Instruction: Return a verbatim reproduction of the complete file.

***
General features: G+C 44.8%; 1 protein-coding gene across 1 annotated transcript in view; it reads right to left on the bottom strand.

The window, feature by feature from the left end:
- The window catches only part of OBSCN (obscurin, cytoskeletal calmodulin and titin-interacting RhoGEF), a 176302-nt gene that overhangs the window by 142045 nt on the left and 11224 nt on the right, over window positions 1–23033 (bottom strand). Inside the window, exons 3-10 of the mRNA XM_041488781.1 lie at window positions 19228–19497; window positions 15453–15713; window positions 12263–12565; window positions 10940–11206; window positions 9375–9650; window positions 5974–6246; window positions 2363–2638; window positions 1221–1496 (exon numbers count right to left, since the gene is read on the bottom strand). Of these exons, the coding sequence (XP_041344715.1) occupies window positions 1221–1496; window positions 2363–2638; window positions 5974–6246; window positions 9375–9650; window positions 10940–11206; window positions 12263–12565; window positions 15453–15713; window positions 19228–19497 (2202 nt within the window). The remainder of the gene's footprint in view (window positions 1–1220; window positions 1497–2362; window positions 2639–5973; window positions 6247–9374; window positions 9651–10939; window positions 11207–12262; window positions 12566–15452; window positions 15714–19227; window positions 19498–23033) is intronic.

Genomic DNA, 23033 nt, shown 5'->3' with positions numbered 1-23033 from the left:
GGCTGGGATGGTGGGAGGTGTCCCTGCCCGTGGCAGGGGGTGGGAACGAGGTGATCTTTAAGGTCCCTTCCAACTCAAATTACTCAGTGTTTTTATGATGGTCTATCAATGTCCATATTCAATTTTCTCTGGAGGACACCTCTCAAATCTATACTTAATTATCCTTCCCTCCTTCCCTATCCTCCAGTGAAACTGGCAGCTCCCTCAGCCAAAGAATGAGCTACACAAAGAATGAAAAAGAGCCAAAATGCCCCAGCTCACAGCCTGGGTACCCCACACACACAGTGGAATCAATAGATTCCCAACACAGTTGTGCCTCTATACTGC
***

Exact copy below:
General features: G+C 44.8%; 1 protein-coding gene across 1 annotated transcript in view; it reads right to left on the bottom strand.

The window, feature by feature from the left end:
- The window catches only part of OBSCN (obscurin, cytoskeletal calmodulin and titin-interacting RhoGEF), a 176302-nt gene that overhangs the window by 142045 nt on the left and 11224 nt on the right, over window positions 1–23033 (bottom strand). Inside the window, exons 3-10 of the mRNA XM_041488781.1 lie at window positions 19228–19497; window positions 15453–15713; window positions 12263–12565; window positions 10940–11206; window positions 9375–9650; window positions 5974–6246; window positions 2363–2638; window positions 1221–1496 (exon numbers count right to left, since the gene is read on the bottom strand). Of these exons, the coding sequence (XP_041344715.1) occupies window positions 1221–1496; window positions 2363–2638; window positions 5974–6246; window positions 9375–9650; window positions 10940–11206; window positions 12263–12565; window positions 15453–15713; window positions 19228–19497 (2202 nt within the window). The remainder of the gene's footprint in view (window positions 1–1220; window positions 1497–2362; window positions 2639–5973; window positions 6247–9374; window positions 9651–10939; window positions 11207–12262; window positions 12566–15452; window positions 15714–19227; window positions 19498–23033) is intronic.

Genomic DNA, 23033 nt, shown 5'->3' with positions numbered 1-23033 from the left:
GGCTGGGATGGTGGGAGGTGTCCCTGCCCGTGGCAGGGGGTGGGAACGAGGTGATCTTTAAGGTCCCTTCCAACTCAAATTACTCAGTGTTTTTATGATGGTCTATCAATGTCCATATTCAATTTTCTCTGGAGGACACCTCTCAAATCTATACTTAATTATCCTTCCCTCCTTCCCTATCCTCCAGTGAAACTGGCAGCTCCCTCAGCCAAAGAATGAGCTACACAAAGAATGAAAAAGAGCCAAAATGCCCCAGCTCACAGCCTGGGTACCCCACACACACAGTGGAATCAATAGATTCCCAACACAGTTGTGCCTCTATACTGC